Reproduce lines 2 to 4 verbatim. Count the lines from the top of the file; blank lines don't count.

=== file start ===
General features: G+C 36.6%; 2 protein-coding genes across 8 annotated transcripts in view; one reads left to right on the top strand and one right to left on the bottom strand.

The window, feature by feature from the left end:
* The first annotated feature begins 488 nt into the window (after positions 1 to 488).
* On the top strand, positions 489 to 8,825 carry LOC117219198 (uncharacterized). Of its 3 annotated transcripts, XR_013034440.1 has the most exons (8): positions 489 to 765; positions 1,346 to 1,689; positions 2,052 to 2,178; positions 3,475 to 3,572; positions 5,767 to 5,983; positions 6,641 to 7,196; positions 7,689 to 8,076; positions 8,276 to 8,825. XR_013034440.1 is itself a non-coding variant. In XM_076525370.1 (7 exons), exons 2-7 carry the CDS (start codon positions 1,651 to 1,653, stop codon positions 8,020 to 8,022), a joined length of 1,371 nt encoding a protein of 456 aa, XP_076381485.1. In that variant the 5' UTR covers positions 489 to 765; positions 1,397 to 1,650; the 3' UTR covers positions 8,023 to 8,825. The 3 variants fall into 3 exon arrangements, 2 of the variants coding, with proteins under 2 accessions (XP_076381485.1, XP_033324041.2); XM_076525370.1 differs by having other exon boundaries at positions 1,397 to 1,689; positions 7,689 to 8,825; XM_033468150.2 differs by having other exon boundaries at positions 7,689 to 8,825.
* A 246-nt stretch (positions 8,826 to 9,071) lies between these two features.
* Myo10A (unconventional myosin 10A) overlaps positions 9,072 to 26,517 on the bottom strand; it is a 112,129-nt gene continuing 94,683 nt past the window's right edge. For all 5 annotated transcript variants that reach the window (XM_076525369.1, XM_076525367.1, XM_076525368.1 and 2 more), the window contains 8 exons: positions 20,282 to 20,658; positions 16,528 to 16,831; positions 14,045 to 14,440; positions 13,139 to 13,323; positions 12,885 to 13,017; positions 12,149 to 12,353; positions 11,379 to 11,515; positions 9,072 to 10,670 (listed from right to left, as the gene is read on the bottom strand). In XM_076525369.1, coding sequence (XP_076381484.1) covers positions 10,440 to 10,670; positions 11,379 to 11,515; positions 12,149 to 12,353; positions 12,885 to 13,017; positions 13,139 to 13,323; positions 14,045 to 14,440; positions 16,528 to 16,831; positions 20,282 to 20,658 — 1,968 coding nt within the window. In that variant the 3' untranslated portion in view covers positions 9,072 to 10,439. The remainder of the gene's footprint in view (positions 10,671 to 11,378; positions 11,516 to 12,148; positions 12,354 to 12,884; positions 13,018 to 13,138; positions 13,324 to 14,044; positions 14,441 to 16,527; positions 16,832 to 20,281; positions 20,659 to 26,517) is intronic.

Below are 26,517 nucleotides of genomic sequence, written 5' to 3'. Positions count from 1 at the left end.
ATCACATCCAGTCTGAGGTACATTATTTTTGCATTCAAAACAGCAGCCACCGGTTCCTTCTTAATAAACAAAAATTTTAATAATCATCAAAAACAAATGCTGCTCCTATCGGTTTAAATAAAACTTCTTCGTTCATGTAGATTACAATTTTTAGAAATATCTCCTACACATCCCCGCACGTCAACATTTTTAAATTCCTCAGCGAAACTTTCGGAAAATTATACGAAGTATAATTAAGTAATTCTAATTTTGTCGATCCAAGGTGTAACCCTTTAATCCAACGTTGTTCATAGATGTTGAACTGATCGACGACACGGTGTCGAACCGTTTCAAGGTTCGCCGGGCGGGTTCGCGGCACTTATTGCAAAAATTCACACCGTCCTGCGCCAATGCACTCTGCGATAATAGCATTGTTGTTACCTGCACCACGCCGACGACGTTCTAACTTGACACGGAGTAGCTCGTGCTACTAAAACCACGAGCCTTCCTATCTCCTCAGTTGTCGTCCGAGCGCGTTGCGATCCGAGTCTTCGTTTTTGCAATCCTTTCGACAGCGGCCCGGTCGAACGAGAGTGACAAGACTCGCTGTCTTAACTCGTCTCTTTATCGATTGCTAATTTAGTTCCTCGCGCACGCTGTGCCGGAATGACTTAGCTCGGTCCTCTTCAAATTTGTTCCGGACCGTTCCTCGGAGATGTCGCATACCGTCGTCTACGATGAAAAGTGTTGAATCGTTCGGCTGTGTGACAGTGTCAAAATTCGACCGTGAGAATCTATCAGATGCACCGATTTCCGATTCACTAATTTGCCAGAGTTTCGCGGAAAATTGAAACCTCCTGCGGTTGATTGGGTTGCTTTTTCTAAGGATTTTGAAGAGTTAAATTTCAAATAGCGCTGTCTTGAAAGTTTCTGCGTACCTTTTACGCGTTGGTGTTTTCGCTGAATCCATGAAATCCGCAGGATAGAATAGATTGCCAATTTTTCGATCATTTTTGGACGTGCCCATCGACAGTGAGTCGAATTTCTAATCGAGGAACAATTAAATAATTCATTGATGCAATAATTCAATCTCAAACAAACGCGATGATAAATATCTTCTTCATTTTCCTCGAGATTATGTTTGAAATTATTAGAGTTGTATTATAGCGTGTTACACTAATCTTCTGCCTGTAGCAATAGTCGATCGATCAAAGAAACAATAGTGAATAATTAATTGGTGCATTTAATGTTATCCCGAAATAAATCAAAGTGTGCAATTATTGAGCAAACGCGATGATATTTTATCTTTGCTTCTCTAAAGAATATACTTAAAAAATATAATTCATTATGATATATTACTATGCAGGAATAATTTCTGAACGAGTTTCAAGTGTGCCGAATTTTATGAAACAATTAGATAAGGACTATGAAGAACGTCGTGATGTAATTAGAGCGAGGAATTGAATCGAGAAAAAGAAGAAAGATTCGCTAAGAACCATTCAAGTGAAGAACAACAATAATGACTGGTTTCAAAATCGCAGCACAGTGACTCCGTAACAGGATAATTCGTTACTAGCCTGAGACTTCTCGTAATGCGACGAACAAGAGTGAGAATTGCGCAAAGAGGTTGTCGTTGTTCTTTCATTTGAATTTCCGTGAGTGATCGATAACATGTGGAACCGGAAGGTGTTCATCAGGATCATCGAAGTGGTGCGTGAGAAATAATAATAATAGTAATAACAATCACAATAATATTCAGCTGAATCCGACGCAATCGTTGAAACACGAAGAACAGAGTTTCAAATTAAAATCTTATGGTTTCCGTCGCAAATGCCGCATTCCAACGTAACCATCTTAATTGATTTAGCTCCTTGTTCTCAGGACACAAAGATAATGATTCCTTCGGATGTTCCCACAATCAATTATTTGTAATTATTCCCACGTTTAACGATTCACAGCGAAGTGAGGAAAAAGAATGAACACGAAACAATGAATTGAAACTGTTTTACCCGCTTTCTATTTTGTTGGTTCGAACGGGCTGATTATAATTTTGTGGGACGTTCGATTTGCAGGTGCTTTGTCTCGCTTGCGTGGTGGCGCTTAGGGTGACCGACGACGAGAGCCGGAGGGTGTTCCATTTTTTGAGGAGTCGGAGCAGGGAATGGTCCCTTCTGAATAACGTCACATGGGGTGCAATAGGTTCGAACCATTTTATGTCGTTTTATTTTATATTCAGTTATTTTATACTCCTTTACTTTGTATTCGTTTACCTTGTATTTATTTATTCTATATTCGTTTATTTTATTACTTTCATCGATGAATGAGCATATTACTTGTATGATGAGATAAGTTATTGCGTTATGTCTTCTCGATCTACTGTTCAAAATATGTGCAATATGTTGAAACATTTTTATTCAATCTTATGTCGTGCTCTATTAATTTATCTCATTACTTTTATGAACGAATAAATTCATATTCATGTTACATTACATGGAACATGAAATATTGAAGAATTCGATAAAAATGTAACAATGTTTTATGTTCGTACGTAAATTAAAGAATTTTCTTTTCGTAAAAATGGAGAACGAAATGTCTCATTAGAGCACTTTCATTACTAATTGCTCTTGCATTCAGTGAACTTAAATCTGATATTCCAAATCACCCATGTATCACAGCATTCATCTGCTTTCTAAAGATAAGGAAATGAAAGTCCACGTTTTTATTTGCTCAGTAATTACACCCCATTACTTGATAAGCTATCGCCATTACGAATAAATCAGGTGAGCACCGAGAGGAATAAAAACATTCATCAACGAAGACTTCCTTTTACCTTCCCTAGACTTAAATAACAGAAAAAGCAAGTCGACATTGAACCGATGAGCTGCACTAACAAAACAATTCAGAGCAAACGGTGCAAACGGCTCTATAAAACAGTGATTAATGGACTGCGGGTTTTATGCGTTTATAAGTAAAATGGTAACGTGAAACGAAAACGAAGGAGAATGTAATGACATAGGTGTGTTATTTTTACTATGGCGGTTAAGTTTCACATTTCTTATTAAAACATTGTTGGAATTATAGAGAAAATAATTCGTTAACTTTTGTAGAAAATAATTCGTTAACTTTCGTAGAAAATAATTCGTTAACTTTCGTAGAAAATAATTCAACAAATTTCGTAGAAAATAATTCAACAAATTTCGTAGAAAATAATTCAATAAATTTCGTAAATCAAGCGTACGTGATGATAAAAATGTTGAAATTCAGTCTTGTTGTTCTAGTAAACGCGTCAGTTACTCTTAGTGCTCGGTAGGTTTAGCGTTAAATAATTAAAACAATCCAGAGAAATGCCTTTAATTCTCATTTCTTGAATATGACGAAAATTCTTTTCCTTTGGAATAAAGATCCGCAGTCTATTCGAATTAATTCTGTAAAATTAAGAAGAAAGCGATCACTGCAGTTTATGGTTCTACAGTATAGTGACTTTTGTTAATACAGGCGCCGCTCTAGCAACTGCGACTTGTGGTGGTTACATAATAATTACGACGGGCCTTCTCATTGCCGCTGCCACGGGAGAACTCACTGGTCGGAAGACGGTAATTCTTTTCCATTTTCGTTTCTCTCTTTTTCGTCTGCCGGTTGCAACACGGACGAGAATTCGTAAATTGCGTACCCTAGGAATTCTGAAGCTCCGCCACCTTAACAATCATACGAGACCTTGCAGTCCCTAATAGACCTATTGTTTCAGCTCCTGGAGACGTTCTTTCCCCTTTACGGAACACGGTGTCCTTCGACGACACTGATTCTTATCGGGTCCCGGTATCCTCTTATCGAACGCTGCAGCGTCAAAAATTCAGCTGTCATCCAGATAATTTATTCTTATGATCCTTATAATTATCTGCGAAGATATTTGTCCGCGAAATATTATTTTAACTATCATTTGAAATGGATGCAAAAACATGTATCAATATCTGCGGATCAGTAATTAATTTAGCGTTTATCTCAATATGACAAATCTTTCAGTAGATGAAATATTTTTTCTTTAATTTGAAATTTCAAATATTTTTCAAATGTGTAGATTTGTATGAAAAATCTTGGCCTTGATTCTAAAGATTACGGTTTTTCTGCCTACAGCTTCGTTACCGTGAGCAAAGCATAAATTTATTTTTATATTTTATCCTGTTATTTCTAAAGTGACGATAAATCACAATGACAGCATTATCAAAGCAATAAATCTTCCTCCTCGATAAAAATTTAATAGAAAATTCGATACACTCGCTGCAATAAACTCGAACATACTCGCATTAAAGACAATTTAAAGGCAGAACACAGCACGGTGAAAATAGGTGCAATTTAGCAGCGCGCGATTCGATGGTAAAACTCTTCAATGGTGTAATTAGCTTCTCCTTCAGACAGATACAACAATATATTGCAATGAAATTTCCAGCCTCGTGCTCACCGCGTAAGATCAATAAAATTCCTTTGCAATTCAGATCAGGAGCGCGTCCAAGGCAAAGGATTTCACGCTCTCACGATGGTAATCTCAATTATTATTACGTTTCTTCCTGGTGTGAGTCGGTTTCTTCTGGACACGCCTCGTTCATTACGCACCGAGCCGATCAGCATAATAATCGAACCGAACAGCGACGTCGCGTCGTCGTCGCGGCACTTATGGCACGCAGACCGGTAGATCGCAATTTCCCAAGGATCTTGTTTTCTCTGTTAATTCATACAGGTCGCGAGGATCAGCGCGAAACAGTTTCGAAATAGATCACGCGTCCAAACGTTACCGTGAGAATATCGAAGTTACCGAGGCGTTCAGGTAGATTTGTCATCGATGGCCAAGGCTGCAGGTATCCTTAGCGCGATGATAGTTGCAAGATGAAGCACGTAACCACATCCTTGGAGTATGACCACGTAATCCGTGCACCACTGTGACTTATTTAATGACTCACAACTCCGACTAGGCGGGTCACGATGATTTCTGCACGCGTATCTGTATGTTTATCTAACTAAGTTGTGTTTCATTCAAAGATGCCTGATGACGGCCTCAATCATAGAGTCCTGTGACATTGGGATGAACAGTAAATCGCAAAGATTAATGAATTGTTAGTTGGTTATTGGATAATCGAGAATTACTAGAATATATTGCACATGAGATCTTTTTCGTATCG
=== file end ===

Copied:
The window, feature by feature from the left end:
* The first annotated feature begins 488 nt into the window (after positions 1 to 488).
* On the top strand, positions 489 to 8,825 carry LOC117219198 (uncharacterized). Of its 3 annotated transcripts, XR_013034440.1 has the most exons (8): positions 489 to 765; positions 1,346 to 1,689; positions 2,052 to 2,178; positions 3,475 to 3,572; positions 5,767 to 5,983; positions 6,641 to 7,196; positions 7,689 to 8,076; positions 8,276 to 8,825. XR_013034440.1 is itself a non-coding variant. In XM_076525370.1 (7 exons), exons 2-7 carry the CDS (start codon positions 1,651 to 1,653, stop codon positions 8,020 to 8,022), a joined length of 1,371 nt encoding a protein of 456 aa, XP_076381485.1. In that variant the 5' UTR covers positions 489 to 765; positions 1,397 to 1,650; the 3' UTR covers positions 8,023 to 8,825. The 3 variants fall into 3 exon arrangements, 2 of the variants coding, with proteins under 2 accessions (XP_076381485.1, XP_033324041.2); XM_076525370.1 differs by having other exon boundaries at positions 1,397 to 1,689; positions 7,689 to 8,825; XM_033468150.2 differs by having other exon boundaries at positions 7,689 to 8,825.